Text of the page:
Rhonda Gruenewald is a full-time wife and mother of two teenagers and a convert to the faith thanks to David, her husband of 19 years. Prior to staying at home with children, she graduated from the University of Texas in Austin and taught English, speech and debate at a public high school for 6 years.
Besides being a Serran, Rhonda is a lector, an Extraordinary Ministry of Holy Communion, and the Vocations Ministry Director for Saint Cecilia Catholic Church. Additionally, she frequently works with the Archdiocese of Galveston-Houston Office of Vocations on various projects.
Rhonda started to labor in the field of vocations at Saint Cecilia Catholic Church in Houston in October 2011. St. Cecilia's pastor asked the newly ordained parochial vicar Father Victor Perez to revive the parish vocation committee that had been dormant for 5 years. Rhonda and David, along with several other parishioners, were asked to attend a meeting with the founding members who were now in their 80s.
Although she had converted to Catholicism fifteen years prior, thanks to her husband, she did not know what the word vocation even meant, but after hearing Father Victor's enthusiasm for everything vocation related at the first meeting, she was hooked and took over as leader of this committee. Researching any and all material promoting vocations, she discovered only a few websites, promoting various activities on them. Rhonda found nothing detailed about how to actually start or revive a committee. The group and its new leader had no guide to follow; much prayer occurred early and often.
One of the early decisions the new group made was to change their name. They felt their parish truly needed ministering to, so the members decided to become a Vocation Ministry instead of a committee. This small but meaningful step gave them a mindset of compassion for all parishioners.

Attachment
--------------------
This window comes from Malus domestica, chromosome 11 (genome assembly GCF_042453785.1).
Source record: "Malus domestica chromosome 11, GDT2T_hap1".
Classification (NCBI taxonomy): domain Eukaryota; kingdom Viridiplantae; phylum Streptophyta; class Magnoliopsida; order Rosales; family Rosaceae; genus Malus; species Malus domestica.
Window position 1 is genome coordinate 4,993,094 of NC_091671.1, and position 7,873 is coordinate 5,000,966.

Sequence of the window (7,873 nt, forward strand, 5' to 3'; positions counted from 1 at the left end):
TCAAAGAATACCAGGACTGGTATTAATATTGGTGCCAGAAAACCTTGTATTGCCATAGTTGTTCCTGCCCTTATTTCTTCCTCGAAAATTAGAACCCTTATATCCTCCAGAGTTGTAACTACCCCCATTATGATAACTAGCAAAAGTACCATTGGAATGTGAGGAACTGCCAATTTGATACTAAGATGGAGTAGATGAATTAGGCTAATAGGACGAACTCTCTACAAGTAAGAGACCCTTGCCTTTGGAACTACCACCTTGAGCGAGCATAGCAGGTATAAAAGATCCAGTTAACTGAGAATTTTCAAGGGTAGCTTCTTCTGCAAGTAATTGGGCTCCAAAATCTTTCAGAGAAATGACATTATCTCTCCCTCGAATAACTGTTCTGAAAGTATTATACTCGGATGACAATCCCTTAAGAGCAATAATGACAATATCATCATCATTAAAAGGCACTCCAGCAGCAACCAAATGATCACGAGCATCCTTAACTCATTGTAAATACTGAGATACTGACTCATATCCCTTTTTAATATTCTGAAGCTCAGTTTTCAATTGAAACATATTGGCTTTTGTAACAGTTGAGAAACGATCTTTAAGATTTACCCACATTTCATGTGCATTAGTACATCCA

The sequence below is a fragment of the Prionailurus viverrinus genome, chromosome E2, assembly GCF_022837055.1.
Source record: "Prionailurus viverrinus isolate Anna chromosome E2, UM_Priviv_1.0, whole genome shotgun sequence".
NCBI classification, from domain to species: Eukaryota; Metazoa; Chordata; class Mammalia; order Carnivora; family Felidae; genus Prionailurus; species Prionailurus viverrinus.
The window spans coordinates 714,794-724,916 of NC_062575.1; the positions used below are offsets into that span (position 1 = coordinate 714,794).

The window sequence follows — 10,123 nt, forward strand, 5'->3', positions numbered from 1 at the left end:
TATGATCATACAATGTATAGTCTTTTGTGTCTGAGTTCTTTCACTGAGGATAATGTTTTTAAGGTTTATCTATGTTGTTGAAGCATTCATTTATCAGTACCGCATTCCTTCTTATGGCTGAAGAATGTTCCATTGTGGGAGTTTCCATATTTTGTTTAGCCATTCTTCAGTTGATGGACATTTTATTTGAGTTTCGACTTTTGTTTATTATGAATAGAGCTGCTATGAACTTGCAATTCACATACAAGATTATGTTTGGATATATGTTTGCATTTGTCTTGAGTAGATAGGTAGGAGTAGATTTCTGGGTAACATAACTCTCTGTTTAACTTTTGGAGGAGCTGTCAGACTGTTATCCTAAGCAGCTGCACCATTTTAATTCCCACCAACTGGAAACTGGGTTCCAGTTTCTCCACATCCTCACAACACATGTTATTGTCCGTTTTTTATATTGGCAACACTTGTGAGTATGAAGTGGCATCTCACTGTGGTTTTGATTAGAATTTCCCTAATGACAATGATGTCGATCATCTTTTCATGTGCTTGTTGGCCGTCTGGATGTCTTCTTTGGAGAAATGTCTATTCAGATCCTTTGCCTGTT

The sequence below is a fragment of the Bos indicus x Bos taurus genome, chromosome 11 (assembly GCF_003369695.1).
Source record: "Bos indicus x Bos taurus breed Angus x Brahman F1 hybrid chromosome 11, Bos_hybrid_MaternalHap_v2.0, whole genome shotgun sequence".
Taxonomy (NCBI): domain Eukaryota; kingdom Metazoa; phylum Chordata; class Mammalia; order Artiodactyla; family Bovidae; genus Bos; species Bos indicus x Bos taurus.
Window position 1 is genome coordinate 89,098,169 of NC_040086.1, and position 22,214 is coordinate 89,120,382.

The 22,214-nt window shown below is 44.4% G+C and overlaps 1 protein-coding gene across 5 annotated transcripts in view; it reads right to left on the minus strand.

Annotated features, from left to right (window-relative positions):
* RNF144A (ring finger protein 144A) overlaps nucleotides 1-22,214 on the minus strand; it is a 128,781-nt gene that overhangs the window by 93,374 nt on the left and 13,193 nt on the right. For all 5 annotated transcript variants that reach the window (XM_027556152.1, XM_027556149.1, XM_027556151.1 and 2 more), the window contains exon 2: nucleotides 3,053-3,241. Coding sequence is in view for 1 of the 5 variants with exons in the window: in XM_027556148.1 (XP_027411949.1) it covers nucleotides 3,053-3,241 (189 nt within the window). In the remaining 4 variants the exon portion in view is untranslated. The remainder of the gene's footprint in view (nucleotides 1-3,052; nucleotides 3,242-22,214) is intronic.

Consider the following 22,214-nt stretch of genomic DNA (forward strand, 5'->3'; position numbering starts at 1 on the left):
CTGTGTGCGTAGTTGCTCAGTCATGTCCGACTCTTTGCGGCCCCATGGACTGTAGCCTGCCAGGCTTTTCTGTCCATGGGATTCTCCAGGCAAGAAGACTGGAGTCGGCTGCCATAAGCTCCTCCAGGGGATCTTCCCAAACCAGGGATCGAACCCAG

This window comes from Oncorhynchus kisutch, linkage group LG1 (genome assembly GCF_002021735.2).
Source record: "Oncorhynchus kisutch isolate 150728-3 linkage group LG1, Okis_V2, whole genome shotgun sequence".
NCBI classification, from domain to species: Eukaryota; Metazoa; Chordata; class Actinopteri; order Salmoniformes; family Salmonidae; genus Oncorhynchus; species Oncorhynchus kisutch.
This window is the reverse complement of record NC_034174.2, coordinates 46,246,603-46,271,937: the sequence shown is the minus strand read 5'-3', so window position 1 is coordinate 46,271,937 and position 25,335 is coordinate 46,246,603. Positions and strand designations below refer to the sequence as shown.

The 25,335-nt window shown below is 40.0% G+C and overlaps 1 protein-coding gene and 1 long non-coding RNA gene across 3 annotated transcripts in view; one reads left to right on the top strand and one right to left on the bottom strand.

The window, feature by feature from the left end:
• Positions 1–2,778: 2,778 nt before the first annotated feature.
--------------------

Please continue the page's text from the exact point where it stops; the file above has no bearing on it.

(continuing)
Their brand new, filled-with-the-Holy-Spirit parochial vicar wanted to set the parish on fire for Jesus and vocations by holding a wide variety of events that increased parishioners' awareness of and interest in vocations. Most of the time, Rhonda felt like she was just keeping her head above water. This did not deter her though as this work was too important. Nevertheless, it was a huge learning curve for all involved. Within a year, this new-found passion quickly became a ministry of 20 members who promoted, affirmed and brought awareness to vocations in every way possible.
Rhonda says, “We tread our own path and let the Holy Spirit guide our ministry. You will tread yours, but I hope the book and website help make that path easier and more fruitful.”
Creating opportunities for the Holy Spirit to reach the hearts of the discerners is integral to this process and one of the overarching purposes of a Vocation Ministry. The ministry helps families understand the value and importance of vocations, ensuring a future generation of priests, nuns, sisters, brothers, and others who dedicate their lives to Christ. Such a ministry should actively pray for, educate, and gently encourage parishioners who already are discerning their vocation, whether it is the priesthood, religious life, or marriage. Furthermore, if God has the priesthood or religious life planned for a young man's or woman's life, a Vocation Ministry can help by offering time in adoration for God's call to be heard with clarity and by promoting discernment events within the parish or diocese. Finally, the ministry must guide parishioners to celebrate and honor those already in a vocation.
The goal of Hundredfold: A Guide to Parish Vocation Ministry and www.vocationministry.com is to provide information, activities, and inspiration to anyone starting, reviving, or refreshing a Vocation Ministry, and to make those ministries thrive. It is designed to inspire parishes to get involved in vocation work, to help new ministries start strong by providing a clear guide to the nuts and bolts of the ministry, and to reinvigorate long-standing committees with fresh ideas that attract new workers to his vineyard.
Rhonda never imagined that she, as a convert, would be asked to travel the country teaching priests and parishioners how to create a vocation-friendly environment at their parishes. God truly works in mysterious ways using those who say YES!
Saint Anthony of Padua was said to be "worn out" doing the work the Lord asked of him before he died. Let us be worn out for Christ, using our gifts to serve his Church.
God bless you in your vocation endeavors. St. Alphonsus Liguori, pray for us!